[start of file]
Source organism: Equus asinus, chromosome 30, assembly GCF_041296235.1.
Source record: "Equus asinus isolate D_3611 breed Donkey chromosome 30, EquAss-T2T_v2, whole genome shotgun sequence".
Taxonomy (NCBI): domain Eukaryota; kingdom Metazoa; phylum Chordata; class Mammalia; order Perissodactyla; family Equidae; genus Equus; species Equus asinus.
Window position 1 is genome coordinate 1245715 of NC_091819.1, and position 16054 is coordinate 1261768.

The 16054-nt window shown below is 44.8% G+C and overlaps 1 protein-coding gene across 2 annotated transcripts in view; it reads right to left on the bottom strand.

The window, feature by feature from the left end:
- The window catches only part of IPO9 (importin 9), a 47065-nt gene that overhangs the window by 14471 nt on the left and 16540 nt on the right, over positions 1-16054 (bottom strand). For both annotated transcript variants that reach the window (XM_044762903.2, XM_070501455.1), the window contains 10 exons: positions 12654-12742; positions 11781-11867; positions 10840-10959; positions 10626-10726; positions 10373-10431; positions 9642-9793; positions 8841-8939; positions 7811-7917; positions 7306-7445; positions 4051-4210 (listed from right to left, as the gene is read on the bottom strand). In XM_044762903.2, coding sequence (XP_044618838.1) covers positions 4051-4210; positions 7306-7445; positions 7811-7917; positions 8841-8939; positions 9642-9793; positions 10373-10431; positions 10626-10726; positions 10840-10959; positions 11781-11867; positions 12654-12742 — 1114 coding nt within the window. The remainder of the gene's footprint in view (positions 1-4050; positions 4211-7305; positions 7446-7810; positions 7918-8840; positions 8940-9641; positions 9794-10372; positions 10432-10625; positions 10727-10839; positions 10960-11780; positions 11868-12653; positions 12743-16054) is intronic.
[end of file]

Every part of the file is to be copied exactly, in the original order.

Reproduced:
Source organism: Equus asinus, chromosome 30, assembly GCF_041296235.1.
Source record: "Equus asinus isolate D_3611 breed Donkey chromosome 30, EquAss-T2T_v2, whole genome shotgun sequence".
Taxonomy (NCBI): domain Eukaryota; kingdom Metazoa; phylum Chordata; class Mammalia; order Perissodactyla; family Equidae; genus Equus; species Equus asinus.
Window position 1 is genome coordinate 1245715 of NC_091819.1, and position 16054 is coordinate 1261768.

The 16054-nt window shown below is 44.8% G+C and overlaps 1 protein-coding gene across 2 annotated transcripts in view; it reads right to left on the bottom strand.

The window, feature by feature from the left end:
- The window catches only part of IPO9 (importin 9), a 47065-nt gene that overhangs the window by 14471 nt on the left and 16540 nt on the right, over positions 1-16054 (bottom strand). For both annotated transcript variants that reach the window (XM_044762903.2, XM_070501455.1), the window contains 10 exons: positions 12654-12742; positions 11781-11867; positions 10840-10959; positions 10626-10726; positions 10373-10431; positions 9642-9793; positions 8841-8939; positions 7811-7917; positions 7306-7445; positions 4051-4210 (listed from right to left, as the gene is read on the bottom strand). In XM_044762903.2, coding sequence (XP_044618838.1) covers positions 4051-4210; positions 7306-7445; positions 7811-7917; positions 8841-8939; positions 9642-9793; positions 10373-10431; positions 10626-10726; positions 10840-10959; positions 11781-11867; positions 12654-12742 — 1114 coding nt within the window. The remainder of the gene's footprint in view (positions 1-4050; positions 4211-7305; positions 7446-7810; positions 7918-8840; positions 8940-9641; positions 9794-10372; positions 10432-10625; positions 10727-10839; positions 10960-11780; positions 11868-12653; positions 12743-16054) is intronic.